Abstract

Mary Astell's neglected critique of Shaftesbury's Letter Concerning Enthusiasm (1708) rejects his vision of religious tolerance because it is insufficiently committed to the ideals of reason and rational-critical public debate. Insisting on the irrationality of his equation of wit and reason, and pointing to how his text excludes various voices and forms of reasoning, she exposes how Shaftesbury's rhetoric in the Letter both constructs and constrains the public sphere. Her work highlights the cultural facets of political liberalism's construction of religious tolerance and reason, requiring us to reconsider any easy universalization of this Enlightenment conception of religious tolerance and secularism.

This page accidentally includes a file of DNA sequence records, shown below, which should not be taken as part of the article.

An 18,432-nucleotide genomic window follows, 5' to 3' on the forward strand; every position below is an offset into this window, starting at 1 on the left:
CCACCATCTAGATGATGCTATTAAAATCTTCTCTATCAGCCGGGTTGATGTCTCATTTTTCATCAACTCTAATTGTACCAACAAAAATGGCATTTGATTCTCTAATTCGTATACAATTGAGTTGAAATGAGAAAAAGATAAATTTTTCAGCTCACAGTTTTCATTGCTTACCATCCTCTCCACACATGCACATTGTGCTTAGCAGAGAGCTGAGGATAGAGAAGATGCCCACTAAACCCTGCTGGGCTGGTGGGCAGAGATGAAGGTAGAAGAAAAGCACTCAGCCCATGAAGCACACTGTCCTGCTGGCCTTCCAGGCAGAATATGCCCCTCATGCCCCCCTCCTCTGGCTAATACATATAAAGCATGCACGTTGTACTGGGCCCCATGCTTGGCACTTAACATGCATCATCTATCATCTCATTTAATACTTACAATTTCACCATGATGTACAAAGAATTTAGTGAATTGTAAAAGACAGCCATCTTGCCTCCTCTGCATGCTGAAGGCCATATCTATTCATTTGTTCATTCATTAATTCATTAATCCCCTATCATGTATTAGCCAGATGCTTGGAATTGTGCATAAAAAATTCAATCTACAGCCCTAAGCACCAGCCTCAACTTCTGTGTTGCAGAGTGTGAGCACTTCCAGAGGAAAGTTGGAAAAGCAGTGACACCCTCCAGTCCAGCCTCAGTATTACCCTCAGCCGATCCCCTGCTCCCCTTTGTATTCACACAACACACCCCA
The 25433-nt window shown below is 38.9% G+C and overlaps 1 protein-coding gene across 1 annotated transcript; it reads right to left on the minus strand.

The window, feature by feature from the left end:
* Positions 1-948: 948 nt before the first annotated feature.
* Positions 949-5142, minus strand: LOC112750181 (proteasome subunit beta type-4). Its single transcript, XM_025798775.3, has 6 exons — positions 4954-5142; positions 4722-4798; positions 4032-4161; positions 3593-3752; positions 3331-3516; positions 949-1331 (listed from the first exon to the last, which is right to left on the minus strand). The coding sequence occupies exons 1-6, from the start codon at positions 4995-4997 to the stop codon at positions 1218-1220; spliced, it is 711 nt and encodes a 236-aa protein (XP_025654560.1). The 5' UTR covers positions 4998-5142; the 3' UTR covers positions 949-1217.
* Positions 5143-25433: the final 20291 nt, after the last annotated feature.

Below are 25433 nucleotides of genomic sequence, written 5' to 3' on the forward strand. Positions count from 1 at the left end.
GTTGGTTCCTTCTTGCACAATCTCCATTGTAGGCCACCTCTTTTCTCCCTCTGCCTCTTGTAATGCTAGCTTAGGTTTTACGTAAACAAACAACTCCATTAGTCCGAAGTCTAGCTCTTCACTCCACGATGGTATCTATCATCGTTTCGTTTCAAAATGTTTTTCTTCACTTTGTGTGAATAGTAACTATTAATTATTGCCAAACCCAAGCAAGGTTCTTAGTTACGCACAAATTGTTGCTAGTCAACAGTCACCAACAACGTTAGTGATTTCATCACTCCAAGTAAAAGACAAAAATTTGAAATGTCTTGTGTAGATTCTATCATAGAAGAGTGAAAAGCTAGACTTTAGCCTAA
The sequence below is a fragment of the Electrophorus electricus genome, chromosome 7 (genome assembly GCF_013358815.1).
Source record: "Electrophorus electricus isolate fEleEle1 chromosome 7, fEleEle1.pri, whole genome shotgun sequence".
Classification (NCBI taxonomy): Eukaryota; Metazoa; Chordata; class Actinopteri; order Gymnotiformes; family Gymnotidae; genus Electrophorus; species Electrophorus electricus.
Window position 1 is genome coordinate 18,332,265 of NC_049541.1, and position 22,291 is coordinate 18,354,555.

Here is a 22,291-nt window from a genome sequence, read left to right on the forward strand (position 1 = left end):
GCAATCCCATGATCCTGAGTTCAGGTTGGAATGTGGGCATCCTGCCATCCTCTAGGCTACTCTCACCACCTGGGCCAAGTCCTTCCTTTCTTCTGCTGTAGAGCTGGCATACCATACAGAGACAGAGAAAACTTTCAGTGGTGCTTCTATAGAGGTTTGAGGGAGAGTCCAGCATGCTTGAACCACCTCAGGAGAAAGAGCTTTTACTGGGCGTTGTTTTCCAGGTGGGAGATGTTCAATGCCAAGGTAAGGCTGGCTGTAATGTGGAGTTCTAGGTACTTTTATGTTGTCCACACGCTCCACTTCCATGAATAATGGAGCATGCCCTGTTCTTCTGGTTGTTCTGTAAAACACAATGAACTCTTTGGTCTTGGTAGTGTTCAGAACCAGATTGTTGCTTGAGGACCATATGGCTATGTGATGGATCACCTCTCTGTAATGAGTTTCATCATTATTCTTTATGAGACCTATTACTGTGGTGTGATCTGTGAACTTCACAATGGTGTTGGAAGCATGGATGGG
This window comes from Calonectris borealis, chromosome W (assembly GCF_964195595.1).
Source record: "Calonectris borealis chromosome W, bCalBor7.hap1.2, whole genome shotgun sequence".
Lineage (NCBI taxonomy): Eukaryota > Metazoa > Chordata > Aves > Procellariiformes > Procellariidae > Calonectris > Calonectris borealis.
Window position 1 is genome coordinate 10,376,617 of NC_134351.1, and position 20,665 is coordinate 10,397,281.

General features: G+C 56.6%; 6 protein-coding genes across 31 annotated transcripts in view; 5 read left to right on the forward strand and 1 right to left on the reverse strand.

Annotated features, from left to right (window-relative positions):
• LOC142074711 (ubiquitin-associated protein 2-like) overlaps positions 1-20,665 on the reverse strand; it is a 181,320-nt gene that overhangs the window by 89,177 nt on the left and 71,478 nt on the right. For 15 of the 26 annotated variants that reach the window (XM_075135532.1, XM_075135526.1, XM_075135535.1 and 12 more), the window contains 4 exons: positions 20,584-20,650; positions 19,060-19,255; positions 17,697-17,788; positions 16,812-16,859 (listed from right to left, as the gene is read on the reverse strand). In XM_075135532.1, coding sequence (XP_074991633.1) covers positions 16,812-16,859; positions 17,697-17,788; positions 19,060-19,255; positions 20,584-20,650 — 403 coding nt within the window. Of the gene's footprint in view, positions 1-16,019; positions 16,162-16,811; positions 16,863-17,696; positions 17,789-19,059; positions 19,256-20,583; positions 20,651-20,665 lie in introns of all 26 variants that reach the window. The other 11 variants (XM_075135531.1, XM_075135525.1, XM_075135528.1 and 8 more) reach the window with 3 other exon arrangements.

pdf

Additional Information

ISSN
1086-315X
Print ISSN
0013-2586
Pages
pp. 475-494
Launched on MUSE
2011-07-24
Open Access
No
Back To Top

This website uses cookies to ensure you get the best experience on our website. Without cookies your experience may not be seamless.